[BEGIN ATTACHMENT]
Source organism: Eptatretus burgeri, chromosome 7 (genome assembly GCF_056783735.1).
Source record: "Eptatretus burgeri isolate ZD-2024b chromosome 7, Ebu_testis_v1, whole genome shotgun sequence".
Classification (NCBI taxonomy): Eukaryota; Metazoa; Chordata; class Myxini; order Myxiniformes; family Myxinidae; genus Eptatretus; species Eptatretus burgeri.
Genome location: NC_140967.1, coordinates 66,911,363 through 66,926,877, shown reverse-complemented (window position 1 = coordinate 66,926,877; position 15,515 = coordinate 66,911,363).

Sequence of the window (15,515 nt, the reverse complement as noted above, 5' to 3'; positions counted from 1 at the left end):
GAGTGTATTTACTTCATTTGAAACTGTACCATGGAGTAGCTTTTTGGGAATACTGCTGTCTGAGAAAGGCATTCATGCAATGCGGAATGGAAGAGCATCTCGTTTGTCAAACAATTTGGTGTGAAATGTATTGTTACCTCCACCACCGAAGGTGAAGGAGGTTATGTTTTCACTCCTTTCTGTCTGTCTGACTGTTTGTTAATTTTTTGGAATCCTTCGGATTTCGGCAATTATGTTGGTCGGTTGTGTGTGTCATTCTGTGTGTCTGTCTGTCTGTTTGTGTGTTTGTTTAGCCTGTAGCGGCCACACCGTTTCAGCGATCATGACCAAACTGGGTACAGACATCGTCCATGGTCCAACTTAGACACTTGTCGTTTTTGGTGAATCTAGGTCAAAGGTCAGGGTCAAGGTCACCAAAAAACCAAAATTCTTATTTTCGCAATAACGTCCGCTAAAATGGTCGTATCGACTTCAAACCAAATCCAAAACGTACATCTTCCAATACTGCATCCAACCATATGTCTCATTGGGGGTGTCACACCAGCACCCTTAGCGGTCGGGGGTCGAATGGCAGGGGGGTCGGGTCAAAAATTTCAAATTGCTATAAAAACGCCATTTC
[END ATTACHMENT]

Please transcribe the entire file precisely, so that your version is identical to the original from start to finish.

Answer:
Source organism: Eptatretus burgeri, chromosome 7 (genome assembly GCF_056783735.1).
Source record: "Eptatretus burgeri isolate ZD-2024b chromosome 7, Ebu_testis_v1, whole genome shotgun sequence".
Classification (NCBI taxonomy): Eukaryota; Metazoa; Chordata; class Myxini; order Myxiniformes; family Myxinidae; genus Eptatretus; species Eptatretus burgeri.
Genome location: NC_140967.1, coordinates 66,911,363 through 66,926,877, shown reverse-complemented (window position 1 = coordinate 66,926,877; position 15,515 = coordinate 66,911,363).

Sequence of the window (15,515 nt, the reverse complement as noted above, 5' to 3'; positions counted from 1 at the left end):
GAGTGTATTTACTTCATTTGAAACTGTACCATGGAGTAGCTTTTTGGGAATACTGCTGTCTGAGAAAGGCATTCATGCAATGCGGAATGGAAGAGCATCTCGTTTGTCAAACAATTTGGTGTGAAATGTATTGTTACCTCCACCACCGAAGGTGAAGGAGGTTATGTTTTCACTCCTTTCTGTCTGTCTGACTGTTTGTTAATTTTTTGGAATCCTTCGGATTTCGGCAATTATGTTGGTCGGTTGTGTGTGTCATTCTGTGTGTCTGTCTGTCTGTTTGTGTGTTTGTTTAGCCTGTAGCGGCCACACCGTTTCAGCGATCATGACCAAACTGGGTACAGACATCGTCCATGGTCCAACTTAGACACTTGTCGTTTTTGGTGAATCTAGGTCAAAGGTCAGGGTCAAGGTCACCAAAAAACCAAAATTCTTATTTTCGCAATAACGTCCGCTAAAATGGTCGTATCGACTTCAAACCAAATCCAAAACGTACATCTTCCAATACTGCATCCAACCATATGTCTCATTGGGGGTGTCACACCAGCACCCTTAGCGGTCGGGGGTCGAATGGCAGGGGGGTCGGGTCAAAAATTTCAAATTGCTATAAAAACGCCATTTC